Flower arranging… or is it?

Lately, I’ve been having thoughts on creating a setting for a story. Thought I should share.

The story I’m working on at the moment was my first finished story written in English. Alas, it was a fan fiction story and I could never publish it.

Or could I? The only thing I truly borrowed was the setting because I’m so terrible with creating settings of my own. So if I could replace the setting with another, original, and replace a few names, it could be my story after all. I could publish it.

The first step was ripping the story out of its borrowed setting and try to fit it with the setting I’ve been developing for years. It was a painful process. I had to discard so many bits and pieces that belonged to the borrowed setting. So many little things that gave the story that special something. And after it was torn out by the root and plucked into the new setting, I realized it didn’t fit. The setting and the story were too different to work together.

What I did was turn the clock forward a few thousand years and thus modified my new setting so that it could accept the story. And it worked because I adapted the setting to the story, not simply dump it in there, hoping for the impossible. With more time and effort, the new setting had grown around the story, accepting it as its own, both becoming dependant of the other.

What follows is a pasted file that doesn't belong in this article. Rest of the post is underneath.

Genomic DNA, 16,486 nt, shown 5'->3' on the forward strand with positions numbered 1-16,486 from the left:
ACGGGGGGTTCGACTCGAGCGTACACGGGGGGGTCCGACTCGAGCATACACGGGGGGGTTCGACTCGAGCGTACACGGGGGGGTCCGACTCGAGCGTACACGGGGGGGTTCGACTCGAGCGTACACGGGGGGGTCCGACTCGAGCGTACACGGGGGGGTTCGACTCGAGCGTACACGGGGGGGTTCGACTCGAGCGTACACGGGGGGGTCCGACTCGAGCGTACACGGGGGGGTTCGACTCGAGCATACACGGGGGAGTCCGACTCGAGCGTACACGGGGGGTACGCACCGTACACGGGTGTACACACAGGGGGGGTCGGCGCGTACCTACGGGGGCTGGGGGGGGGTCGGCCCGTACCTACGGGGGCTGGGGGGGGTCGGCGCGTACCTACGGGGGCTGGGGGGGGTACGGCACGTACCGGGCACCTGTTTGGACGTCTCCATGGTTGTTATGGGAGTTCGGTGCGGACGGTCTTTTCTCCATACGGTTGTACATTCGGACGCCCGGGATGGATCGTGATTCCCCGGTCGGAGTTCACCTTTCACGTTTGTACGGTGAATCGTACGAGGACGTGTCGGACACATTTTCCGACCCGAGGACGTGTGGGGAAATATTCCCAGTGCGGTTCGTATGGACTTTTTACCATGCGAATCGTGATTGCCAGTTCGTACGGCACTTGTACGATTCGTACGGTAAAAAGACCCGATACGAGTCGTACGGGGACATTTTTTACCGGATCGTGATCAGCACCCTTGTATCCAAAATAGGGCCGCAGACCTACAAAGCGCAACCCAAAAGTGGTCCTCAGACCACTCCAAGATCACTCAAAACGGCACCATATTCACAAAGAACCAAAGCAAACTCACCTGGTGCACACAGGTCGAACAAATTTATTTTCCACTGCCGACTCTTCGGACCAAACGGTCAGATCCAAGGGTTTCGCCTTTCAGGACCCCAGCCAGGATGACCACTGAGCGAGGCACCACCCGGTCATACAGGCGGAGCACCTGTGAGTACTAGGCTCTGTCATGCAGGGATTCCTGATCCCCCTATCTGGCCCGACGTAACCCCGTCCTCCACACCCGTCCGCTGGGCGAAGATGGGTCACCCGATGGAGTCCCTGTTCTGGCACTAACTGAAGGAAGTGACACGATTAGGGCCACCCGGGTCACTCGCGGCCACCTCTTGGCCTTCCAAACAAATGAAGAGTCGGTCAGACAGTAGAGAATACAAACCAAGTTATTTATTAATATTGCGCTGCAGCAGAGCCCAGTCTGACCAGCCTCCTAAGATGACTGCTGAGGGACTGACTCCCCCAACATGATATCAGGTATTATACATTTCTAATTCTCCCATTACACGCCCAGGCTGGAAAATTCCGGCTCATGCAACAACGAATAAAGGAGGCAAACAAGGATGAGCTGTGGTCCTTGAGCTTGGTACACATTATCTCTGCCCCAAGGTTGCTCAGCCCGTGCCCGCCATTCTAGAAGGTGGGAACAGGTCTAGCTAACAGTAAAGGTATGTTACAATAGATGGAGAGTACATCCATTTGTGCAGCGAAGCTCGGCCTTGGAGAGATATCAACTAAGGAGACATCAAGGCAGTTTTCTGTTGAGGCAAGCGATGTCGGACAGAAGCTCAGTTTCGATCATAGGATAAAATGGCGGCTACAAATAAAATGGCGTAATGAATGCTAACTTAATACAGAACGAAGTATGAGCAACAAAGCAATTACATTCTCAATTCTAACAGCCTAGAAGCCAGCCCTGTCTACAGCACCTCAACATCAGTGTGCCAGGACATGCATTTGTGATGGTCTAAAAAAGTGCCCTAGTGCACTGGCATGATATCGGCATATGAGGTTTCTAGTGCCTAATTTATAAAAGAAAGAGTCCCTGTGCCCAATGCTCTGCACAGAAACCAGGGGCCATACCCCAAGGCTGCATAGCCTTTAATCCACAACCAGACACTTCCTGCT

Strange that I’m using a planting metaphor, because I’ve never been one for flower arranging. But yes, a setting of a book is very much like a plant, growing around a piece of architecture that is the story.

There’s two ways of forming the decor. You can either place the pots with the plants neatly around it, creating a pleasant but dull scenery. But that setting is weak. A strong setting is like an ivy plant, winding its way around the entire house, a house that is the story. A weak setting can easily be picked away from the story, just like you can easily remove a few pot flowers, leaving the architecture barren. But can you remove the ivy plant that has grown around the house? You can’t, not unless you tear out half the bricks in the building.

I always thought a setting is like a backdrop in a drama play. I thought the story can work without the setting. I was wrong. It would be like trying to strip a living body of its veins. But that’s another metaphor…

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